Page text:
The Letter of St. Jude

This letter is attributed to “Jude, a slave of Jesus Christ and brother of James” (Jude 1). Since he is not identified as an apostle, the author is believed to be the Jude named in the gospels among the relatives of Jesus (Mt 13:55; Mk 6:3), and not the Jude or Judas listed among the twelve apostles.  The James who is named as his brother is the one to whom the Letter of James is attributed. Nothing else is known of this Jude.

The letter is addressed  to all Christians to warn against false teachers.  The errors that Jude addresses seem to reflect an early form of gnosticism.  There is so much similarity between Jude and 2 Peter, especially Jude 4–16 and 2 Pt 2:1–18, that there must be a literary relationship between them. Since there is no evidence for the view that both authors borrowed from the same source, it is usually supposed that one of them borrowed from the other. Most scholars believe that Jude is the earlier of the two, principally because he quotes two apocryphal Jewish works, the Assumption of Moses (Jude 9) and the Book of Enoch (Jude 14–15) as part of his structured argument, whereas 2 Peter omits both references. Since there was controversy in the early church in regards to citing noncanonical literature, it is more probable that a later writer would omit such references rather than add them.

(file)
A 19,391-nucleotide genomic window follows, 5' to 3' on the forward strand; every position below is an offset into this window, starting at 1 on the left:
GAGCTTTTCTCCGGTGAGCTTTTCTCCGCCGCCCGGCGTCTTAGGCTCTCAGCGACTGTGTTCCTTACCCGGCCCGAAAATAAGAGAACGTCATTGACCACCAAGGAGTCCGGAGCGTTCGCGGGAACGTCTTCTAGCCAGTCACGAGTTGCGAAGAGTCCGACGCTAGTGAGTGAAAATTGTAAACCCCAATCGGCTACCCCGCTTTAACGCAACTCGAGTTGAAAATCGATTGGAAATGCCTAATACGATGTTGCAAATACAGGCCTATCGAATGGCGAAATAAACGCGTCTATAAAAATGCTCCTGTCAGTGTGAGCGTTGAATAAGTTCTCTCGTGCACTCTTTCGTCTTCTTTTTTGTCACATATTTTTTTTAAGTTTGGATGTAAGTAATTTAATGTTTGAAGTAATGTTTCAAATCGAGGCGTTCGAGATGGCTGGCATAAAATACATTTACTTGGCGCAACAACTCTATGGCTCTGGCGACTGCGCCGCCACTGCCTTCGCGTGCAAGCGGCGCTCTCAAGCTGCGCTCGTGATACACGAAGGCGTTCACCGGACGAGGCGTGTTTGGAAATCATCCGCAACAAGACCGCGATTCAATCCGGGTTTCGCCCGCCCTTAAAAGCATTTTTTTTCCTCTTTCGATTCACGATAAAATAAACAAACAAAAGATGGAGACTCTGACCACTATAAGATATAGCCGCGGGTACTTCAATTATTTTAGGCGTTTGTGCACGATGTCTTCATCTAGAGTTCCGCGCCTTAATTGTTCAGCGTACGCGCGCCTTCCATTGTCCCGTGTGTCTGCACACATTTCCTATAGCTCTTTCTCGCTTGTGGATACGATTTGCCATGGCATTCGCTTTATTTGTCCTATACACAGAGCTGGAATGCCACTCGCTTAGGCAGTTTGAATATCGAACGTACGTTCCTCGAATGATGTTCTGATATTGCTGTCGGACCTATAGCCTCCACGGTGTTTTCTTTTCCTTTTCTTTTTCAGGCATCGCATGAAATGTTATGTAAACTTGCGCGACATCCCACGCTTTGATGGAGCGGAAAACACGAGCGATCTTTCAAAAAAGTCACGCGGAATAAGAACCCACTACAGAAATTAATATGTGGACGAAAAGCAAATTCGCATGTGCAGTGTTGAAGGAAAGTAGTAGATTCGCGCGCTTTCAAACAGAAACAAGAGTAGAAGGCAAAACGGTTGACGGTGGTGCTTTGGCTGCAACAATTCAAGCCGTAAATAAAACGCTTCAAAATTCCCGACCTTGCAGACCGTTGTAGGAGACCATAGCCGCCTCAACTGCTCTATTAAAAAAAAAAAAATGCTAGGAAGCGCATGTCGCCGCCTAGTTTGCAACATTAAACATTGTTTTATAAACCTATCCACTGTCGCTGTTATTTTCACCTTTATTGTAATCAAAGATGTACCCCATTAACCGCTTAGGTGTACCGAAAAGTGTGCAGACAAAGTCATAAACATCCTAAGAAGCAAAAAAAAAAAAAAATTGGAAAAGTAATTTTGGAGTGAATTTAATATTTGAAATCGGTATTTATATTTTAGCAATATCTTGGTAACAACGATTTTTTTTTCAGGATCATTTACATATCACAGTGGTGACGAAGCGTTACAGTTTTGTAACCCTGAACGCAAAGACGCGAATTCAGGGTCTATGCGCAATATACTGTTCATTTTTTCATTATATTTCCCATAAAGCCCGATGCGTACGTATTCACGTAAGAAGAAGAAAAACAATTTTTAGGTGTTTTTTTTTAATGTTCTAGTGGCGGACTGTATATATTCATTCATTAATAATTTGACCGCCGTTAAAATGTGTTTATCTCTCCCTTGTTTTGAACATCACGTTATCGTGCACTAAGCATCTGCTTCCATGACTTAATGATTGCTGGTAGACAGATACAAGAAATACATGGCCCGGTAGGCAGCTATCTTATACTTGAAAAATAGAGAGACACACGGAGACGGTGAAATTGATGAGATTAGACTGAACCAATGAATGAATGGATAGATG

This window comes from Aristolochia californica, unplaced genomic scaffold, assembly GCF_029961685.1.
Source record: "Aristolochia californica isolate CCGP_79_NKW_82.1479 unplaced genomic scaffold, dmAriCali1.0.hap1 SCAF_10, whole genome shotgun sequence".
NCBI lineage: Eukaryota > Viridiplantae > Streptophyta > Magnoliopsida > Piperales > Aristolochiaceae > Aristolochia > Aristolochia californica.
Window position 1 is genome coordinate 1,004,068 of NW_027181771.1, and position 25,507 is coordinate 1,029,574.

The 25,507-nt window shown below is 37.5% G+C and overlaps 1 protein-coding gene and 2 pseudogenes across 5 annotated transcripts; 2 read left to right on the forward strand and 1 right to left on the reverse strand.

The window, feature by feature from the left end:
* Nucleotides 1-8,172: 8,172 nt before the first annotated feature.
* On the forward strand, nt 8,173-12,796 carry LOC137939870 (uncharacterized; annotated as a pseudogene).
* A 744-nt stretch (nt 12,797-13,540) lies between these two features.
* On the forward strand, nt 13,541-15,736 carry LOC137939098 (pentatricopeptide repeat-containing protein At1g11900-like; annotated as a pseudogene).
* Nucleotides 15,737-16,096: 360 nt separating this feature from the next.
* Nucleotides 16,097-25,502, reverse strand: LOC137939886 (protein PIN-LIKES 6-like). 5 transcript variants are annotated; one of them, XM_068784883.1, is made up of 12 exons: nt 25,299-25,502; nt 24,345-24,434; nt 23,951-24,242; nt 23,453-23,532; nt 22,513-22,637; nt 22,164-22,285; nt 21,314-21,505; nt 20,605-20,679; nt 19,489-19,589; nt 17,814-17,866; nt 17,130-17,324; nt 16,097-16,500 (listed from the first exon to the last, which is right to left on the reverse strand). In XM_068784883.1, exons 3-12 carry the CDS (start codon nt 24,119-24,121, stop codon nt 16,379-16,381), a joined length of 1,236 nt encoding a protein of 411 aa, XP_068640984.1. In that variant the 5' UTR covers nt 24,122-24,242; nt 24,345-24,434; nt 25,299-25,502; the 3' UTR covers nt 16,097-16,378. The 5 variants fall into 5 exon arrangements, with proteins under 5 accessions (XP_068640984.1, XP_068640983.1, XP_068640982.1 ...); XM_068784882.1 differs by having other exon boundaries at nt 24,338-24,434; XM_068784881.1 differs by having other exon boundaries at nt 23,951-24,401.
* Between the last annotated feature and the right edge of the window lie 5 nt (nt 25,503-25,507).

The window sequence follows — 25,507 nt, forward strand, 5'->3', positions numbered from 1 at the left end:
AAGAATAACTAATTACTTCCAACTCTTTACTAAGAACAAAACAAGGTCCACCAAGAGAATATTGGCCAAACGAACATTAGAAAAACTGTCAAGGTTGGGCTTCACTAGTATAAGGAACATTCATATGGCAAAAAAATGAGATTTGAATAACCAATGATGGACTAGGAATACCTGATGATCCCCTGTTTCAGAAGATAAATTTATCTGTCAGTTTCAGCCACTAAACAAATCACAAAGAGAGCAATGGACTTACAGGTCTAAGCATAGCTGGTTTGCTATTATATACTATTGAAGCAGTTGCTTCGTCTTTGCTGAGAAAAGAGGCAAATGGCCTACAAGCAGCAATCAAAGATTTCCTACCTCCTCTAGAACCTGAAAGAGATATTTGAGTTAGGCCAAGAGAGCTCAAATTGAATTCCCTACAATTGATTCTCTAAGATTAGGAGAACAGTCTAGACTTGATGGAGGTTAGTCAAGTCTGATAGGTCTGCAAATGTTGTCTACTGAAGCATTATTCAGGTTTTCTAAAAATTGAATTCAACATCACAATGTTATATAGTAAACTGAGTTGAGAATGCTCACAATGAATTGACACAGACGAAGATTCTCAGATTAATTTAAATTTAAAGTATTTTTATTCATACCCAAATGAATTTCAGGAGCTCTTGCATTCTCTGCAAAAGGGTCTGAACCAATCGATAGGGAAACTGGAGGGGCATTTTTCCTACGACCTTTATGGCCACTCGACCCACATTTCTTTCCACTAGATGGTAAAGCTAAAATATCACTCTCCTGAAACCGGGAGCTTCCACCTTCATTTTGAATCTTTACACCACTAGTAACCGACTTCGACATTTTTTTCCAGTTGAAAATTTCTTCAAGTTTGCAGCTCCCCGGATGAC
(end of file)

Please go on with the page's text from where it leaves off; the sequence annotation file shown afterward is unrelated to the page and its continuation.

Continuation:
Many interpreters today consider Jude a pseudonymous work dating from the end of the first century or even later. In support of this view they adduce the following arguments: (a) the apostles are referred to as belonging to an age that has receded into the past (Jude 17–18); (b) faith is understood as a body of doctrine handed down by a process of tradition (Jude 3); (c) the author’s competent Greek style shows that he must have had a Hellenistic cultural formation; (d) the gnostic character of the errors described suggests early second century.

Excerpts from Jude:

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The Letter of St. Jude:

Chapter 1

Address and Greeting.

1 Jude, a slave of Jesus Christ and brother of James, to those who are called, beloved in God the Father and kept safe for Jesus Christ:
2 may mercy, peace, and love be yours in abundance.

Occasion for Writing.

3 Beloved, although I was making every effort to write to you about our common salvation, I now feel a need to write to encourage you to contend for the faith that was once for all handed down to the holy ones.